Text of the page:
As device integration reduced costs and improved performance in the Eighties, prices for 16-bit converters dropped, and 20-bit converters of much higher performance were introduced in the late Eighties.
The drawback of building a high-performance ladder converter is cost: it requires extremely precise resistor arrays that have to be laser-trimmed in production, which slows down the pace of the production line. Ladder DACs also require multiple power supplies, and the higher-performance versions required additional external analog circuits—current-to-voltage converters, lowpass filters, buffers, etc. All of this added to cost, and makes them impractical for low-power, single-supply (3, 5 or 12-volt) applications.
At the same time, Sony and Panasonic designed radically different "1-bit" ADCs and DACs for the portable, battery-powered market (remember the Sony Discman?), and then introduced the converters into the broader audio market. Instead of an expensive ladder of resistors (which need to have parts-per-million accuracy) associated with an array of FET switches (16 switches for a 16-bit DAC, 20 for a 20-bit DAC, and so on), there's just one switch, and it only has two levels, ON and OFF. There's no resistor ladder at all. How does a single switch deliver 16, 18, or 20-bit accuracy? How do you get from 2 levels to a million or more?
If the converter is many times faster than the original sample rate, you can improve the resolution. The Sony 1-bit converter, by toggling the switch on and off 64 times within a single CD/Red Book 22.7 microsecond sample, can provide 64 possible levels (within that single sample), or put another way, 6-bits of resolution.
If we look inside that single 22.7 microsecond sample, the maximum possible level is represented by (spaces inserted for readability):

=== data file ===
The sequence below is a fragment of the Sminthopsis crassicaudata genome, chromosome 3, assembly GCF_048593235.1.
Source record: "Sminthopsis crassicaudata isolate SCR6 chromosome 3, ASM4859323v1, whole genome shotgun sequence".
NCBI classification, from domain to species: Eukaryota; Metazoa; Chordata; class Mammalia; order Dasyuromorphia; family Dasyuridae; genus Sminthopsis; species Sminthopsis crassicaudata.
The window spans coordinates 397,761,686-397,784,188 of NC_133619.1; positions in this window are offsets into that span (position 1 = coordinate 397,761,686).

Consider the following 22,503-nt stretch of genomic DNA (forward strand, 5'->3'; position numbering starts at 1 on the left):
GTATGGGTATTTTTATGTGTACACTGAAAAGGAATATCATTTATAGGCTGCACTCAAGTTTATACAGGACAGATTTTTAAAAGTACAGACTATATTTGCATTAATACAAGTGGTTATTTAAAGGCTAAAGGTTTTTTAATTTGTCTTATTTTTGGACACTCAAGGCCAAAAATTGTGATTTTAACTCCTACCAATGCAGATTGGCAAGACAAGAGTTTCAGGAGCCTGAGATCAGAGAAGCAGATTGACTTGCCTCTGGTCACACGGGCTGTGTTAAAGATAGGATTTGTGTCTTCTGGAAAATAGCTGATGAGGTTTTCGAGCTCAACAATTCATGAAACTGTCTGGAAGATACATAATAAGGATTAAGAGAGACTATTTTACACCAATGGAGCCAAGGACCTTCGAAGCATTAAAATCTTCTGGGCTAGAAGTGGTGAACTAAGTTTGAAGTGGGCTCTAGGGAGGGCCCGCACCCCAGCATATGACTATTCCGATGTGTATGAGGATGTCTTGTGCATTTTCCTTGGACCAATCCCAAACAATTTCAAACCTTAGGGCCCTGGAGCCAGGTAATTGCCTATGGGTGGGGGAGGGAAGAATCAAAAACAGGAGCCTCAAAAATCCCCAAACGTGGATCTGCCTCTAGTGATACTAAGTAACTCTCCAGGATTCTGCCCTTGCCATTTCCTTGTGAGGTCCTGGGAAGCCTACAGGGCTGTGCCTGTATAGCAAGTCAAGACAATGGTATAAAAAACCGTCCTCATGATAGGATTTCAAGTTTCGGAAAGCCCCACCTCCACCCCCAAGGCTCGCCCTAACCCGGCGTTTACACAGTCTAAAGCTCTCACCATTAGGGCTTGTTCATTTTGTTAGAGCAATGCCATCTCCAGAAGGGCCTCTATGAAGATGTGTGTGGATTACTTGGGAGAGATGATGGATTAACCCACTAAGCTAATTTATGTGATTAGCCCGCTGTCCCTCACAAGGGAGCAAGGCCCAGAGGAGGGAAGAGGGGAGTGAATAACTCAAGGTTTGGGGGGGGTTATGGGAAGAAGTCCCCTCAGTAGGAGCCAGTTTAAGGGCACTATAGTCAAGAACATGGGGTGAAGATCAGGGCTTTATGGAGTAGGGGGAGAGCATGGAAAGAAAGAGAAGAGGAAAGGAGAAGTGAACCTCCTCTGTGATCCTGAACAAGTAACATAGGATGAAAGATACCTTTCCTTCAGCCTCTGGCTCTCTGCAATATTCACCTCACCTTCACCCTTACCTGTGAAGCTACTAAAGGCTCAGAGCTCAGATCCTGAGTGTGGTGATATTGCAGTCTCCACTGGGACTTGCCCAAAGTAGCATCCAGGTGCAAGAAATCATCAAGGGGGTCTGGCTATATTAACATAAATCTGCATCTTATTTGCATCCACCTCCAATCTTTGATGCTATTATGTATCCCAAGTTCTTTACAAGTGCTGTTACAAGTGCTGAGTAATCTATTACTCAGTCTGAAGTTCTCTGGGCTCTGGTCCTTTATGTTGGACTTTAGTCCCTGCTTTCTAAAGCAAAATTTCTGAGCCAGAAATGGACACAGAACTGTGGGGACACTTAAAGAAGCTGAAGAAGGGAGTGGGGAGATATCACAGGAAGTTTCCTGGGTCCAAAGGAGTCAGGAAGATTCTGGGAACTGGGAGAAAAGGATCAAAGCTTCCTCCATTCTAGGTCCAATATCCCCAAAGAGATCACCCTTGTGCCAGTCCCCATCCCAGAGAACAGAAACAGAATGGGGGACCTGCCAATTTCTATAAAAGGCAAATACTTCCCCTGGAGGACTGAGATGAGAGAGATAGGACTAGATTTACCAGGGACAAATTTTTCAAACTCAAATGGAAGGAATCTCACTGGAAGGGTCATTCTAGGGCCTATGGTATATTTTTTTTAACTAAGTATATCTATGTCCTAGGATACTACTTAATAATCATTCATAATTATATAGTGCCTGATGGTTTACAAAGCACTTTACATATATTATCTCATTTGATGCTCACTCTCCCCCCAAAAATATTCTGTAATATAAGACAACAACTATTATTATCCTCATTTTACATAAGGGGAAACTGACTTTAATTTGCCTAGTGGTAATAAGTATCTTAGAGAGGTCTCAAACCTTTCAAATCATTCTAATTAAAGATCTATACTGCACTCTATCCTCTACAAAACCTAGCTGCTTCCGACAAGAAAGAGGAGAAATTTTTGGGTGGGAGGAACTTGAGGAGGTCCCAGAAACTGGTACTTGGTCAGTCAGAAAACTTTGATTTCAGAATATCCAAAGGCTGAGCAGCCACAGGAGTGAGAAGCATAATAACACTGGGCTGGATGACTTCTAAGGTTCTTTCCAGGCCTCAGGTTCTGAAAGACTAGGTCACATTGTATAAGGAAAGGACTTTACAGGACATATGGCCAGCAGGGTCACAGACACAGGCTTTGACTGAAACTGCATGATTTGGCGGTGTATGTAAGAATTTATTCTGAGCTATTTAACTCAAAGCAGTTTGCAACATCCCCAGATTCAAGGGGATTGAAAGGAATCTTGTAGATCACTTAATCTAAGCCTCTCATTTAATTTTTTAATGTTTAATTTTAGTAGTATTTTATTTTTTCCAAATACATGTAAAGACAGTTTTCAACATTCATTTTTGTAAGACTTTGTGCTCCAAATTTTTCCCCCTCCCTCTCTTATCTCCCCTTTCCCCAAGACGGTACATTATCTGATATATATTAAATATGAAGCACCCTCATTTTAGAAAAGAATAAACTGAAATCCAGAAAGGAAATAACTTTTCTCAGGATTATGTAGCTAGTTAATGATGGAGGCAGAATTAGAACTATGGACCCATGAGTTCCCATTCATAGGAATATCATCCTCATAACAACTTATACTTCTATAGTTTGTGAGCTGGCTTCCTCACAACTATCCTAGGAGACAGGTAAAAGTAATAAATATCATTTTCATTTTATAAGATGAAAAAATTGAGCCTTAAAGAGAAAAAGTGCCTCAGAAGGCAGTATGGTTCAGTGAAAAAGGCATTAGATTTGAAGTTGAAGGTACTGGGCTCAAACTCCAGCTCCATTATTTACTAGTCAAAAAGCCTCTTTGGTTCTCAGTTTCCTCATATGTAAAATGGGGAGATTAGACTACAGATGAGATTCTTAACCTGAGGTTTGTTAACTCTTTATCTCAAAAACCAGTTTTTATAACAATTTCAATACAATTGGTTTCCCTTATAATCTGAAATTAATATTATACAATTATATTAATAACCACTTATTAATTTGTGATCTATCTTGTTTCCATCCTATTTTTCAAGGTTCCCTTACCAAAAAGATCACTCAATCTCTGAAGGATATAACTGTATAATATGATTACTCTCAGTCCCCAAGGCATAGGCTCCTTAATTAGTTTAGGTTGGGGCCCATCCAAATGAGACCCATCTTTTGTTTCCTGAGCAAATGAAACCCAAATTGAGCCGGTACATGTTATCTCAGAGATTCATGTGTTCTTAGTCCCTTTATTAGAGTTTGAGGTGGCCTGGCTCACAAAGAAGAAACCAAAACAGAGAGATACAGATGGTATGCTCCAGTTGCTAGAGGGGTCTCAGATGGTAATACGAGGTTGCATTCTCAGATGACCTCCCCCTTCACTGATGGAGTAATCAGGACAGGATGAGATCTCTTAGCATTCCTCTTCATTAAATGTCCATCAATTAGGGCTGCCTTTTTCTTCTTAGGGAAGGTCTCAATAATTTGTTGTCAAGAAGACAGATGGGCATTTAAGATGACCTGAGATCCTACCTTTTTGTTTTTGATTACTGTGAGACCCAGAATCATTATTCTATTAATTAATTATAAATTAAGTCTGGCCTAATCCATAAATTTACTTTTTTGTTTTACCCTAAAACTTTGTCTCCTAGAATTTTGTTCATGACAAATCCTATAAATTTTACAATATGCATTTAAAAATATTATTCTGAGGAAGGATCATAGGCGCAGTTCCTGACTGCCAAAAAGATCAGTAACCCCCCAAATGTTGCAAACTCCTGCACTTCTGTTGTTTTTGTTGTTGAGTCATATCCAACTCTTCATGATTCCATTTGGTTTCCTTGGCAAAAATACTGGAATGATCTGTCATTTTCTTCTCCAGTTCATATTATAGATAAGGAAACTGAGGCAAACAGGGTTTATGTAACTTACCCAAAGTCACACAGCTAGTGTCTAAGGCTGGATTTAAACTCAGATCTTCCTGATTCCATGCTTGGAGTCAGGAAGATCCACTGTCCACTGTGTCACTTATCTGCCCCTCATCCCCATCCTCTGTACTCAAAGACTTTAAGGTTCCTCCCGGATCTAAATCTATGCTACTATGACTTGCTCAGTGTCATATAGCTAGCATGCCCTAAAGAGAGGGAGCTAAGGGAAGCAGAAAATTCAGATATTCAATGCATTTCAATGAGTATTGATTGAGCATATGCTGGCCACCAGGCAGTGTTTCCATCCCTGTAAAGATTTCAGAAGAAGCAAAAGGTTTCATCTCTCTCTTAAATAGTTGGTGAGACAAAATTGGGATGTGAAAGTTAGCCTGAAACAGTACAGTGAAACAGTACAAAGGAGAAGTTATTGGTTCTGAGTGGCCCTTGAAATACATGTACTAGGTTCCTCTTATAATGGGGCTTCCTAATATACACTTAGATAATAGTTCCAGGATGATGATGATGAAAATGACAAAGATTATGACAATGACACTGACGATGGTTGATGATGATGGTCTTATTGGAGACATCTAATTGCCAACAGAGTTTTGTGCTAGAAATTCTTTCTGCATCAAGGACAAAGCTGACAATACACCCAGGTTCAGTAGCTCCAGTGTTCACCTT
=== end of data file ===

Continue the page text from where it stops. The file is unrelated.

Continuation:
… 1111 1111 …
The lowest possible level is:
… 0000 0000 …
Both PCM and the single-bit technique look the same at the highest and lowest levels. What about the exact middle level (in analog, zero signal)?
… 0101 0101 …
… 1010 1010 …
This is where it parts company with PCM. In PCM, those two numbers would represent completely different values; in the technique used by single-bit DACs, the two numbers are the same. All the DAC does is simply add all the ones together in a single sample, regardless of order. In a single 22.7 microsecond sample, if there are 64 possible ones, there are 64 possible levels, no more, no less. The switch is either on or off, with no intermediate values; all we can do is arrange the modulation pattern of the ones and zeroes.
Well, 6-bits is pretty far short of 16-bits. Where do the other ten come from, or to put it another way, where is the finer resolution going to come from?
Well, we could run the single-bit DAC even faster. How much faster? Unfortunately, for 16-bit resolution, that would be 65,536 times faster, or 2.89GHz. That's pretty fast. Maybe the switch can go that fast, but the data storage size is comparable to uncompressed HDTV. For 20-bit resolution, it gets really ridiculous, 46.24GHz, deep into microwave territory, and too fast for silicon integrated circuits.
So just raising speed isn't going to do what we want. We run out of switch speed, and more importantly, data storage. This is where "noise shaping" comes in.
I am not clear on how noise shaping really works. I welcome any and all comments from the PFO community. Please enlighten me. The AES papers are filled with digital jargon and impenetrable math, and the white papers from the manufacturers don't make a lot of sense to me. I'm a tech writer by trade, and when something doesn't make sense, I'll struggle along until I can find somebody that can explain in human-understandable terms.